Definition of at preposition from the Oxford Advanced Learner's Dictionary

      

    at

     preposition
    preposition
    BrE BrE//ət//
     
    ; NAmE NAmE//ət//
     
    ; BrE strong form BrE//æt//
     
    ; NAmE strong form NAmE//æt//
     
    Punctuation
     
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  1. 1  used to say where something/somebody is or where something happens at the corner of the street We changed at Crewe. They arrived late at the airport. At the roundabout take the third exit. I'll be at home all morning. She's at Tom's (= at Tom's house). I met her at the hospital. How many people were there at the concert?
  2. 2  used to say where somebody works or studies He's been at the bank longer than anyone else. She's at Yale (= Yale University).
  3. 3  used to say when something happens We left at 2 o'clock. at the end of the week We woke at dawn. I didn't know at the time of writing (= when I wrote). At night you can see the stars. (British English) What are you doing at the weekend?
  4. 4  used to state the age at which somebody does something She got married at 25. He left school at the age of 16.
  5. 5  in the direction of or towards somebody/something What are you looking at? He pointed a gun at her. Somebody threw paint at the prime minister.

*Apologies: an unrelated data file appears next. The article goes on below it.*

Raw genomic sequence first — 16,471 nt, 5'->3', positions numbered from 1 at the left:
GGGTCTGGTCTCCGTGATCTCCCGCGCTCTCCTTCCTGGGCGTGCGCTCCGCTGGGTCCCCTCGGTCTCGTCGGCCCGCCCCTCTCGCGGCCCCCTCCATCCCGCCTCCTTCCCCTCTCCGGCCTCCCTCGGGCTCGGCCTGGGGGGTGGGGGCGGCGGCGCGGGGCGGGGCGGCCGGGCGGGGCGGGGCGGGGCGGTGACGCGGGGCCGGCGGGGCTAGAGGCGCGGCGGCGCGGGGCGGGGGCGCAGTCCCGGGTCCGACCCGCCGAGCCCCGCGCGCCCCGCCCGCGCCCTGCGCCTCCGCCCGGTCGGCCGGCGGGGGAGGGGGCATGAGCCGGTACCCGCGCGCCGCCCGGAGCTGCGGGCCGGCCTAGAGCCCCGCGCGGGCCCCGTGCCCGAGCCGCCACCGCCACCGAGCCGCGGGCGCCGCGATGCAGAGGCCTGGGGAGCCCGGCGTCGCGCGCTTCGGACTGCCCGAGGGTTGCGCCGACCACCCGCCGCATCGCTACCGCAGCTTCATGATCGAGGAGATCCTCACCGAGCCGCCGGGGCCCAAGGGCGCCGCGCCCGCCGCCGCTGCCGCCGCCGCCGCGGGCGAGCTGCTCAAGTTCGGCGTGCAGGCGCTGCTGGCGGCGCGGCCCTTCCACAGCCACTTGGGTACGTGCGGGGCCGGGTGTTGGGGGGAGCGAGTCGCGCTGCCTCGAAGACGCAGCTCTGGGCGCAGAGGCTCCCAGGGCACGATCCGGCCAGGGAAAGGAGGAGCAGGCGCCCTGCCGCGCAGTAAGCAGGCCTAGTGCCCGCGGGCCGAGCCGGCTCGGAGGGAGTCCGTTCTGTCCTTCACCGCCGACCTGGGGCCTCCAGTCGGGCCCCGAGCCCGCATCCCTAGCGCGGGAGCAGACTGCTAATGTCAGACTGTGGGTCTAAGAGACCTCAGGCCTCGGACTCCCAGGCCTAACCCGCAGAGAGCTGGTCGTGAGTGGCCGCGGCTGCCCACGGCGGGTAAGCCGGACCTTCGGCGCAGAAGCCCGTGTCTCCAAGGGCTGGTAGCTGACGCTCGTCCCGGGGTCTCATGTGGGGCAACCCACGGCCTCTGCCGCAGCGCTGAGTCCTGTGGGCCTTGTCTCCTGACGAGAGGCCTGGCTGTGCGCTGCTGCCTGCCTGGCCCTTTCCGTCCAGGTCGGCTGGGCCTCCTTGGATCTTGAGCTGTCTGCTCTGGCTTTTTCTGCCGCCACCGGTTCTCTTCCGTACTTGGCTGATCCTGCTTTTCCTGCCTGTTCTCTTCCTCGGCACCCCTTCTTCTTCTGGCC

6. 6used after a verb to show that somebody tries to do something, or partly does something, but does not succeed or complete it He clutched wildly at the rope as he fell. She nibbled at a sandwich (= ate only small bits of it).
  7. 7  used to state the distance away from something I held it at arm's length. Can you read a car number plate at fifty metres?
  8. 8  used to show the situation somebody/something is in, what somebody is doing or what is happening The country is now at war. I felt at a disadvantage. I think Mr Harris is at lunch.
  9. 9  used to show a rate, speed, etc. He was driving at 70 mph. The noise came at two-minute intervals (= once every two minutes). Prices start at $1 000. The book retails at £19.95.
  10. 10  at somebody’s/something’s best/worst, etc. used to say that somebody/something is as good, bad, etc. as they can be This was Murray at his best. The garden's at its most beautiful in June.
  11. 11  used with adjectives to show how well somebody does something I'm good at French. She's hopeless at managing people.
  12. 12  used with adjectives to show the cause of something They were impatient at the delay. She was delighted at the result.
  13. 13(formal) in response to something They attended the dinner at the chairman's invitation.
  14. 14  (North American English) used when giving a telephone number You can reach me at 637-2335, extension 354.
  15. 15   (computing) the symbol (@ ) used in email addresses See related entries: Punctuation
  16. Word Origin Old English æt, of Germanic origin; related to Old Frisian et and Old Norse at, from an Indo-European root shared by Latin ad ‘to’.Idioms used when you are giving an extra piece of information He managed to buy a car after all—and a nice one at that. to be doing something, especially something bad Look at all that graffiti—those kids have been at it again. (informal) a place or an activity that is very popular or fashionable Judging by the crowds waiting to get in, this seems to be where it's at.
See the Oxford Advanced American Dictionary entry: at